At the Hearing I was successful and I was awarded Damages of £2851.42 comprised of £1500.00 damages, £306.72 interest, £285.00 Court Fees and £759.70 Litigant's in persons costs.
This was the first time I had claimed for additional expenses pursuant CPR 27.14,2(g) , however I and other artists, are becoming increasingly concerned that not only is copyright infringement increasing ( in my case the vast majority of commercial uses of my work are unlawful ) but that when caught, the Copyright Infringers are largely unresponsive and make little serious attempt to settle out of court. I don't know why this particular defendant did not make an attempt to settle out of court, they were repeatedly offered settlement with a payment of a lot less than the the court subsequently awarded. I can only assume they must perhaps have stumbled on one of the many websites and forums that wrongly advise people that claims for Copyright Infringer are a scam and should be ignored. This advice is just plain potty as all the relevant Statute Law and much Case Law can be read online so any one can look it up and make a sensible decision on whether they have infringed or not. It makes sense to check out that Copyright Infringeemnt Claims are genuine, but I like most photographers, am pretty easy to check out. My name and images are all over the web and indeed in many good bookshops. It wouldn't have taken this defendant very long to verify my identity and authorship of my work had they chosen to do so.
All in all another very interesting day and for me the most important thing for me is not the £2851.42 I will receive from the defendant , but the fact that the defendant has to pay £2851.42 for a £390 picture, will hopefully deter other image users from infringing my work.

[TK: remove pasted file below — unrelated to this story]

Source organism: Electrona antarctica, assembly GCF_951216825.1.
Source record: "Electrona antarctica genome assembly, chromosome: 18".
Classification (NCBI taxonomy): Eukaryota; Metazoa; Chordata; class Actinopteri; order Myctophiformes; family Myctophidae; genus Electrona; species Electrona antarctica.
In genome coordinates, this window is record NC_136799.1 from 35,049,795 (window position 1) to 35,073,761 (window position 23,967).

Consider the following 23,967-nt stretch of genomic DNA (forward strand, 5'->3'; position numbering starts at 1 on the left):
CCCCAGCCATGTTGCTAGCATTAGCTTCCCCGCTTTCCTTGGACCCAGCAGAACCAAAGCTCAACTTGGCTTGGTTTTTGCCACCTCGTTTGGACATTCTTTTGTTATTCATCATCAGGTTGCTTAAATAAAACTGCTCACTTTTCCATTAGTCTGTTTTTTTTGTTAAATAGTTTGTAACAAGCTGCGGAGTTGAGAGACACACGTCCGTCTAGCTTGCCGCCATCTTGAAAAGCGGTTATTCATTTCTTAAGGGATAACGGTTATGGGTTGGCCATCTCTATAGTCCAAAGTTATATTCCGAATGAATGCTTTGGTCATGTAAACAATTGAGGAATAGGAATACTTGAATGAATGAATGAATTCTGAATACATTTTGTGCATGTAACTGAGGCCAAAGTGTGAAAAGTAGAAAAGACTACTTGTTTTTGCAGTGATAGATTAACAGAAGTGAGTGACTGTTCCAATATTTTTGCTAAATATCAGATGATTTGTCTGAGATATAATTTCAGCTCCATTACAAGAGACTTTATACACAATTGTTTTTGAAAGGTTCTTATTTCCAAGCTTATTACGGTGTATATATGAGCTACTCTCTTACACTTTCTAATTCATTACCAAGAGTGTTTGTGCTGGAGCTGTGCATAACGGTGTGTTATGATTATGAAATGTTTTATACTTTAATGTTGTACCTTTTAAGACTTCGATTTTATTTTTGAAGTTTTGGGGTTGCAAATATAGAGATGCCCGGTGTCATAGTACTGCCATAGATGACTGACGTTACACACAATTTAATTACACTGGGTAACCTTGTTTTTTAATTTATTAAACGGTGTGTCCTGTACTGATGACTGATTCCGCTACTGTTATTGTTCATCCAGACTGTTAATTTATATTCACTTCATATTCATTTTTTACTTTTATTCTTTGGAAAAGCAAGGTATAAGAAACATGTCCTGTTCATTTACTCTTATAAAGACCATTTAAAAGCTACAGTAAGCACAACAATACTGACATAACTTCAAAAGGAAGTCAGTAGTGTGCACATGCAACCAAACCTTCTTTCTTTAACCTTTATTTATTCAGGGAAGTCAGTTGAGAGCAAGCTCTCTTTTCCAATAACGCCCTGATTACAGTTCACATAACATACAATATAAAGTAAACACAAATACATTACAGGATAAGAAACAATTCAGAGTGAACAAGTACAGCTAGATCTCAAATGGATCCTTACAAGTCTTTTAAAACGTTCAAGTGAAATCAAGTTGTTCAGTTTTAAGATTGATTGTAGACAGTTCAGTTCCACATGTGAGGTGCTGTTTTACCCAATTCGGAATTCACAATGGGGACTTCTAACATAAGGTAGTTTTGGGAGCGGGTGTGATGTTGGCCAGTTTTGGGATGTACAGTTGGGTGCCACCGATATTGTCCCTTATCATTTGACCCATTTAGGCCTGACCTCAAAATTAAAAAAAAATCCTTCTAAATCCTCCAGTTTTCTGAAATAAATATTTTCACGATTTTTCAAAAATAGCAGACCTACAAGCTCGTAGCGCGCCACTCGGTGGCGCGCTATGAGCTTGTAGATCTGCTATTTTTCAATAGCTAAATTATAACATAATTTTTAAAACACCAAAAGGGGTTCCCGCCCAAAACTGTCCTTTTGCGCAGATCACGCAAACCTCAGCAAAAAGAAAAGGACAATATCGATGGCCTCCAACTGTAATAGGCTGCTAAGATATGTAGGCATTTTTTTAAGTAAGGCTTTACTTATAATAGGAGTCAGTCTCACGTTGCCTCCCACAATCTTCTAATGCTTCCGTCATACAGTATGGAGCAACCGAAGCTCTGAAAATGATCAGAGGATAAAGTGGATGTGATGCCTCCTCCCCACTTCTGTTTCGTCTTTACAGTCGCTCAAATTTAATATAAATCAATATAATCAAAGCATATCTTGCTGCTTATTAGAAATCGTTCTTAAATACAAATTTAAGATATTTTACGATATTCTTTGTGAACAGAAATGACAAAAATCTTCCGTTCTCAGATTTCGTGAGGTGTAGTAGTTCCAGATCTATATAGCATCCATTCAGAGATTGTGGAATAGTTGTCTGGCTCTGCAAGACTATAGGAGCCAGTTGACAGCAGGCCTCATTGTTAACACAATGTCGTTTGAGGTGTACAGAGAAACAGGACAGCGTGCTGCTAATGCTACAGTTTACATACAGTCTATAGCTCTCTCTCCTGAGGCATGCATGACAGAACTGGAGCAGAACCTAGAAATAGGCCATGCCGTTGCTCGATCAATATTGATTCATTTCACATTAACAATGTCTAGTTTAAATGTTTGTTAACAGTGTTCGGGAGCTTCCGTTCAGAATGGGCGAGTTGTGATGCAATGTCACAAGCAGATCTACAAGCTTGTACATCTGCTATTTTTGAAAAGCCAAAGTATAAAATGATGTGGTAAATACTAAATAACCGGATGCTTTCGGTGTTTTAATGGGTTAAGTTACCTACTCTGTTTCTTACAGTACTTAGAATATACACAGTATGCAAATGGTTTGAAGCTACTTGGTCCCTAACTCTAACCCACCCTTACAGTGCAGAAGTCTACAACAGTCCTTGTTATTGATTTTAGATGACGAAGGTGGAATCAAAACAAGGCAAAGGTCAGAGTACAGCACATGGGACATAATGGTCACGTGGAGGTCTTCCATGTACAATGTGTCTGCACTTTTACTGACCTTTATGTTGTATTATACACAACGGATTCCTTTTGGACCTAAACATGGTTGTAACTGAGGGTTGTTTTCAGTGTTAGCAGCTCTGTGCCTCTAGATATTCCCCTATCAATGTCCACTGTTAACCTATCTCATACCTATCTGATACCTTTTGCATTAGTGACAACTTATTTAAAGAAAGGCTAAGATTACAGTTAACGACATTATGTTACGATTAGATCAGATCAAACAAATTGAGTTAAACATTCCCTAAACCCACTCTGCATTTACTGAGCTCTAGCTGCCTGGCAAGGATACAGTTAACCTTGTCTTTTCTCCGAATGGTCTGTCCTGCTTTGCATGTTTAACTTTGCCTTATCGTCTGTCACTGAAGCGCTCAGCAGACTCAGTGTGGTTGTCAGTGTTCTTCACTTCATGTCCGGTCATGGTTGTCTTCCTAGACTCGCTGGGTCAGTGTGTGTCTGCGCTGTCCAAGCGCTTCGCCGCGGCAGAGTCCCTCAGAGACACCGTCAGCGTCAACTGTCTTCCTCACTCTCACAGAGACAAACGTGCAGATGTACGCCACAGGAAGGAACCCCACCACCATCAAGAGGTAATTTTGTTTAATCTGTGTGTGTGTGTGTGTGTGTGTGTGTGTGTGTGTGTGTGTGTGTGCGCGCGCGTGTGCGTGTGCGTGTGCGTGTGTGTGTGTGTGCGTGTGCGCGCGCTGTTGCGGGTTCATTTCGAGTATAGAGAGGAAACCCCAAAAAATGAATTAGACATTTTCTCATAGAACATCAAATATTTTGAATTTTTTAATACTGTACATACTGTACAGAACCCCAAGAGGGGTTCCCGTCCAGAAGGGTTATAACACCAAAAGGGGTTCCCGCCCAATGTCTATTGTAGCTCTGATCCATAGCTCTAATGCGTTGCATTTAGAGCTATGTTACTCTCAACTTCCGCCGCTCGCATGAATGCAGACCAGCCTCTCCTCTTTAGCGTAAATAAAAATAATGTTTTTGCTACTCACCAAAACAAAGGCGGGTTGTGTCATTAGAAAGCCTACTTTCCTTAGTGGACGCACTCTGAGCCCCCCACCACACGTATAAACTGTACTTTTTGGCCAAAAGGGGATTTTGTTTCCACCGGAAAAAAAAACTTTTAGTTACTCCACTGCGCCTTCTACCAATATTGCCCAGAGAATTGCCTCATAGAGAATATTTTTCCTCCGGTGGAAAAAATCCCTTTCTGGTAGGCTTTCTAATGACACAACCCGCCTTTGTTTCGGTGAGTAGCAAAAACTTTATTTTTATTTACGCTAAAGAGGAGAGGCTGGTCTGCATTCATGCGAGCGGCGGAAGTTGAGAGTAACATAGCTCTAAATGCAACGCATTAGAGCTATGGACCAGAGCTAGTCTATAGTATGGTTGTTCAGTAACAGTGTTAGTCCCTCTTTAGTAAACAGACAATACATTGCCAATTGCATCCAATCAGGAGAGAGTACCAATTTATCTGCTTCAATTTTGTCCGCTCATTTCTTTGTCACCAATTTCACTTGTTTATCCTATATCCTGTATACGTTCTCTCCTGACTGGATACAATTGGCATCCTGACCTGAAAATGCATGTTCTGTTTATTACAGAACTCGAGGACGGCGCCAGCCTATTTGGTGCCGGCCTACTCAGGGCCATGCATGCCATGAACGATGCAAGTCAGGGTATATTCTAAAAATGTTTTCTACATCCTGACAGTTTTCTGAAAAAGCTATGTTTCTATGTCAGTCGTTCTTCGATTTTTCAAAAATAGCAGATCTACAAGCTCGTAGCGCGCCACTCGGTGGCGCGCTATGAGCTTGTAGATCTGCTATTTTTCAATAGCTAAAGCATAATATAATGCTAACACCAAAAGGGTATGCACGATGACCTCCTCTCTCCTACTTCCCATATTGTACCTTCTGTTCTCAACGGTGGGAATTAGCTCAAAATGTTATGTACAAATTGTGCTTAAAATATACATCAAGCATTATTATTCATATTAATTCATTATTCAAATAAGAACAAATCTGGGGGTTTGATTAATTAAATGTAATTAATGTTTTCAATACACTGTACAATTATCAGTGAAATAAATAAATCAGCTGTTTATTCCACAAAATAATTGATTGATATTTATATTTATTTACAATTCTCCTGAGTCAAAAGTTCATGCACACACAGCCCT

If any photographers reading this have a copyright theft problem of their own I would strongly recommend they use the IPEC small claims track. Indeed not just photographers, but any creators including musicians, writers composers and film makers. There is a certain complexity to doing it, you cannot just see a stolen image and issue a claim. You must write at least one warning "Letter of Claim" and in the interests of fairness I usually write several letters. All the forms are online and to start the ball rolling you need to fill in an N1 Claim Form ( click here ) . It is best to seek advice from those who have done it before before you make first contact with a copyright infringer. If you are the victim of copyright infringement, I recommend as a first step joining one of the many organisations for your branch and seek support from those who have gone through the process before.
As always, I am not a lawyer and the above is not legal advice but simply the retelling of my experiences and how I have done things which may or may not be correct.
Rather than take my word, you can read the official Court Judgement here:-
For copyright in the UK, the UK Government publishes a copyright guide ( click here ) and also the Copyright Designs and Patents Act 1988 can be viewed online ( click here )